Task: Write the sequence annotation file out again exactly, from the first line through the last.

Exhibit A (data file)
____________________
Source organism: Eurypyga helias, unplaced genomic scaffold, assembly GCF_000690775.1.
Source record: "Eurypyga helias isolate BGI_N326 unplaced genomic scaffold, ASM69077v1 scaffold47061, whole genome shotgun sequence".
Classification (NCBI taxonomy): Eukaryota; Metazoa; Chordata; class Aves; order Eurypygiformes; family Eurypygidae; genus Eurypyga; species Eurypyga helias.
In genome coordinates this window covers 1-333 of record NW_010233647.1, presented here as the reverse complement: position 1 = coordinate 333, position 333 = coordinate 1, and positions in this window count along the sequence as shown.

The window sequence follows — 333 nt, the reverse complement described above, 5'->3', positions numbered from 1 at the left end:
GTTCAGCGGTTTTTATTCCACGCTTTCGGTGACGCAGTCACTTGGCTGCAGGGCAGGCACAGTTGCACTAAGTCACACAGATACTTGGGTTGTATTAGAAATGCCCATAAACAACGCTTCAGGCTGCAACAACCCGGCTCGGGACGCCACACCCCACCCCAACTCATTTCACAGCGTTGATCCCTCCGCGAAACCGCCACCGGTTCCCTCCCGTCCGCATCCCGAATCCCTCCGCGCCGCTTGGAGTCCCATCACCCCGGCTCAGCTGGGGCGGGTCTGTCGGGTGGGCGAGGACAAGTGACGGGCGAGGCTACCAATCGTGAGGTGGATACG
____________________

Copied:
Source organism: Eurypyga helias, unplaced genomic scaffold, assembly GCF_000690775.1.
Source record: "Eurypyga helias isolate BGI_N326 unplaced genomic scaffold, ASM69077v1 scaffold47061, whole genome shotgun sequence".
Classification (NCBI taxonomy): Eukaryota; Metazoa; Chordata; class Aves; order Eurypygiformes; family Eurypygidae; genus Eurypyga; species Eurypyga helias.
In genome coordinates this window covers 1-333 of record NW_010233647.1, presented here as the reverse complement: position 1 = coordinate 333, position 333 = coordinate 1, and positions in this window count along the sequence as shown.

The window sequence follows — 333 nt, the reverse complement described above, 5'->3', positions numbered from 1 at the left end:
GTTCAGCGGTTTTTATTCCACGCTTTCGGTGACGCAGTCACTTGGCTGCAGGGCAGGCACAGTTGCACTAAGTCACACAGATACTTGGGTTGTATTAGAAATGCCCATAAACAACGCTTCAGGCTGCAACAACCCGGCTCGGGACGCCACACCCCACCCCAACTCATTTCACAGCGTTGATCCCTCCGCGAAACCGCCACCGGTTCCCTCCCGTCCGCATCCCGAATCCCTCCGCGCCGCTTGGAGTCCCATCACCCCGGCTCAGCTGGGGCGGGTCTGTCGGGTGGGCGAGGACAAGTGACGGGCGAGGCTACCAATCGTGAGGTGGATACG